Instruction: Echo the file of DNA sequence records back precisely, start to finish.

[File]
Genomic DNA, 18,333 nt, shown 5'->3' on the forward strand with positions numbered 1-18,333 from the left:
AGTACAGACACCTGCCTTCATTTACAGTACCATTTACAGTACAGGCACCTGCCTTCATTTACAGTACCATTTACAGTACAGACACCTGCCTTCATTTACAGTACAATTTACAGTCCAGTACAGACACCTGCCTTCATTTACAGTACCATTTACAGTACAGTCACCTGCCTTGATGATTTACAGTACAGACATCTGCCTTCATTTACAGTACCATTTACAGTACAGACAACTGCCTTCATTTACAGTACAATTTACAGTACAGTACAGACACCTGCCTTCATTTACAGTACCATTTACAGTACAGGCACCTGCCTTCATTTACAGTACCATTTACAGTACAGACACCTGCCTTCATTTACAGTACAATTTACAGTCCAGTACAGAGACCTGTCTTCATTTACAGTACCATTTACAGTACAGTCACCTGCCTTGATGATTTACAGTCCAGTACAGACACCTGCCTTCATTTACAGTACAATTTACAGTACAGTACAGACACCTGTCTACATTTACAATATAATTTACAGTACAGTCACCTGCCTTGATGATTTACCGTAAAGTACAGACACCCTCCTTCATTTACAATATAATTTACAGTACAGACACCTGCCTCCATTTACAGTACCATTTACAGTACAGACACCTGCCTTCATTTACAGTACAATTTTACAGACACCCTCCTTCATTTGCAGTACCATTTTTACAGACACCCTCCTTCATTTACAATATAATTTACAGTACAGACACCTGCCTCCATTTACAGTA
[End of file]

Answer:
Genomic DNA, 18,333 nt, shown 5'->3' on the forward strand with positions numbered 1-18,333 from the left:
AGTACAGACACCTGCCTTCATTTACAGTACCATTTACAGTACAGGCACCTGCCTTCATTTACAGTACCATTTACAGTACAGACACCTGCCTTCATTTACAGTACAATTTACAGTCCAGTACAGACACCTGCCTTCATTTACAGTACCATTTACAGTACAGTCACCTGCCTTGATGATTTACAGTACAGACATCTGCCTTCATTTACAGTACCATTTACAGTACAGACAACTGCCTTCATTTACAGTACAATTTACAGTACAGTACAGACACCTGCCTTCATTTACAGTACCATTTACAGTACAGGCACCTGCCTTCATTTACAGTACCATTTACAGTACAGACACCTGCCTTCATTTACAGTACAATTTACAGTCCAGTACAGAGACCTGTCTTCATTTACAGTACCATTTACAGTACAGTCACCTGCCTTGATGATTTACAGTCCAGTACAGACACCTGCCTTCATTTACAGTACAATTTACAGTACAGTACAGACACCTGTCTACATTTACAATATAATTTACAGTACAGTCACCTGCCTTGATGATTTACCGTAAAGTACAGACACCCTCCTTCATTTACAATATAATTTACAGTACAGACACCTGCCTCCATTTACAGTACCATTTACAGTACAGACACCTGCCTTCATTTACAGTACAATTTTACAGACACCCTCCTTCATTTGCAGTACCATTTTTACAGACACCCTCCTTCATTTACAATATAATTTACAGTACAGACACCTGCCTCCATTTACAGTA